Session is not necessarily an ActiveRecord model object, yet it
certainly can be a resource. Now with that in mind, the design is back
to basic CRUD actions. No custom actions are required.

When you want a new session you POST to the session resource collection.
When you want terminal a session you send a DELETE to the session
resource collection.  You can then back the session resource with it's
own controller containing the create and destroy actions.

It's also okay to have more than one URI that refers to the session
resource.

So:
POST: http://example.com/session
and
POST: http://example.com/login

Could both reference the same action of the same resource performing the
same function.

Likewise:
DELETE: http://example.com/session
and
POST: http://example.com/logout

Could also both have the same functionality of deleting an active
session effectively logging out.
44a43e7fef8e933e802a7802b4bd3525?d=identicon&s=25 John Small (johnsmall)
on 2009-05-06 08:42
> In your example your mapping is essentially say this:
> POST: http://example.com/accounts/authorize
>
> According to this, sending a POST to authorize should "create" a new
> account. That's not, however, what you're really wanting to do. What's
> really going on in terms of REST is that you are creating a new session.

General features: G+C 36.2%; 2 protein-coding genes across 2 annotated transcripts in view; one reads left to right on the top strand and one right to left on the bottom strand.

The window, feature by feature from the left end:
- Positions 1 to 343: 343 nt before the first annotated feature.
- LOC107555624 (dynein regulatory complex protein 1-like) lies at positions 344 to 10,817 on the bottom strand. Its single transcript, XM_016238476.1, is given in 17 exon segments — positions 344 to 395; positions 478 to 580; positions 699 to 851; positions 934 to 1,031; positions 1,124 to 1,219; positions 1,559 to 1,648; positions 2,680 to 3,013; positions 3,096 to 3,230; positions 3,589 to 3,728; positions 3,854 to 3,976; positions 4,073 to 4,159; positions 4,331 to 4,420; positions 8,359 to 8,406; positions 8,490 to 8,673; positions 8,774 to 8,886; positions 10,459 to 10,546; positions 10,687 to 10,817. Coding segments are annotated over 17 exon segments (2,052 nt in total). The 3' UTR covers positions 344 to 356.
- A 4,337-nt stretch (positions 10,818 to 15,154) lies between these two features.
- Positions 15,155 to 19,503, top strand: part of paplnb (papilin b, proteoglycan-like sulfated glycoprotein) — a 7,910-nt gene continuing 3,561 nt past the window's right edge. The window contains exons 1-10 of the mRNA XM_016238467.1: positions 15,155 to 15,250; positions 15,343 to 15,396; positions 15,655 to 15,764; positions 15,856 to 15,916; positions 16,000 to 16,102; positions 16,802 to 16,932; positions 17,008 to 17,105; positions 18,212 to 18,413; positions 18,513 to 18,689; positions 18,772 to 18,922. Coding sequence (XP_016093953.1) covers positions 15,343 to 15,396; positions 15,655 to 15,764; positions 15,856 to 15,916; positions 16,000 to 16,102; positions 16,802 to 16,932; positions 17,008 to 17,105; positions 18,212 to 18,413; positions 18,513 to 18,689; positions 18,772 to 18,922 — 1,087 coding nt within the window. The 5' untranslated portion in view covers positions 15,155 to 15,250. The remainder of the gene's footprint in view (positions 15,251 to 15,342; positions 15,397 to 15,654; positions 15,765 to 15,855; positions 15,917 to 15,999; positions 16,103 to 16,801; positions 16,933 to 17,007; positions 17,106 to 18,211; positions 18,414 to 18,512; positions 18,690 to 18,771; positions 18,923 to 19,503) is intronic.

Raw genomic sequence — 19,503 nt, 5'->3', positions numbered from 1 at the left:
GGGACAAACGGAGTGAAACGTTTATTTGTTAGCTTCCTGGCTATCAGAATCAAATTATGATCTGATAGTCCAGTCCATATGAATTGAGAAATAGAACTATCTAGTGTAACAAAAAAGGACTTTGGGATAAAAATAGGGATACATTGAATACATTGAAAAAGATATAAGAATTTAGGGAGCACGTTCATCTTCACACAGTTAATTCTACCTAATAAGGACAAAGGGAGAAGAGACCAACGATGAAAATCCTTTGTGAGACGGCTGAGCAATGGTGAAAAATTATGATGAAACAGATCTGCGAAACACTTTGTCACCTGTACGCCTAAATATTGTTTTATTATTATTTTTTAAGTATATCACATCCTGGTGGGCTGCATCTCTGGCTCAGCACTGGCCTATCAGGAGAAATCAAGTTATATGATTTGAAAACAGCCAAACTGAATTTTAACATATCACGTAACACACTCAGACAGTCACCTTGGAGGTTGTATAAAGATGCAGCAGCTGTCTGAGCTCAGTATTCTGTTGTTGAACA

>
> Session is not necessarily an ActiveRecord model object, yet it
> certainly can be a resource. Now with that in mind, the design is back
> to basic CRUD actions. No custom actions are required.
>

You're quite right it is creating a session. I was just using the
example given in the ActiveResource documentation as a starting point to
see if it did what it says it should. It doesn't.

The other thing is that the REST server isn't a Rails application in
this case. I'm using Rails to act as a front end to a legacy Windows
application.

I've worked out how to deal with the data that comes back and convert it
into an account ActiveResource, so I'll change the naming a bit to make
it clear that we're starting a session not creating a new record and
move on.

Thanks for the hint

John Small
280b78a61a968391b7e07e912be102a8?d=identicon&s=25 Robert Walker (robert4723)
on 2009-05-06 20:34
John Small wrote:
> You're quite right it is creating a session. I was just using the
> example given in the ActiveResource documentation as a starting point to
> see if it did what it says it should. It doesn't.

Similarly, I was using the example to highlight one of the most
misunderstood aspects of REST versus the Rails implementation of REST.
It's easy to think that a resources == controller + model. That's not
the case at all. The session is a good example of this fact.

> The other thing is that the REST server isn't a Rails application in
> this case. I'm using Rails to act as a front end to a legacy Windows
> application.

That one of the other unfortunate aspects of various implementations of
REST. REST is such a misunderstood technique that, more often than not,
it's implemented incorrectly.
E884d559ed311e48ec9831b895719b2a?d=identicon&s=25 Yanni Mac (yannimac)
on 2009-05-06 20:40
Thanks for the info and links guys.  I have been researching it more
this week and its starting to sink in.  I see what you mean about the
resource not being 1-to-1 with the model and it is a conceptual thing,
not the implementation.  But I think most of the time in my app, the
resource will be pretty close to the model.  Maybe you can help clarify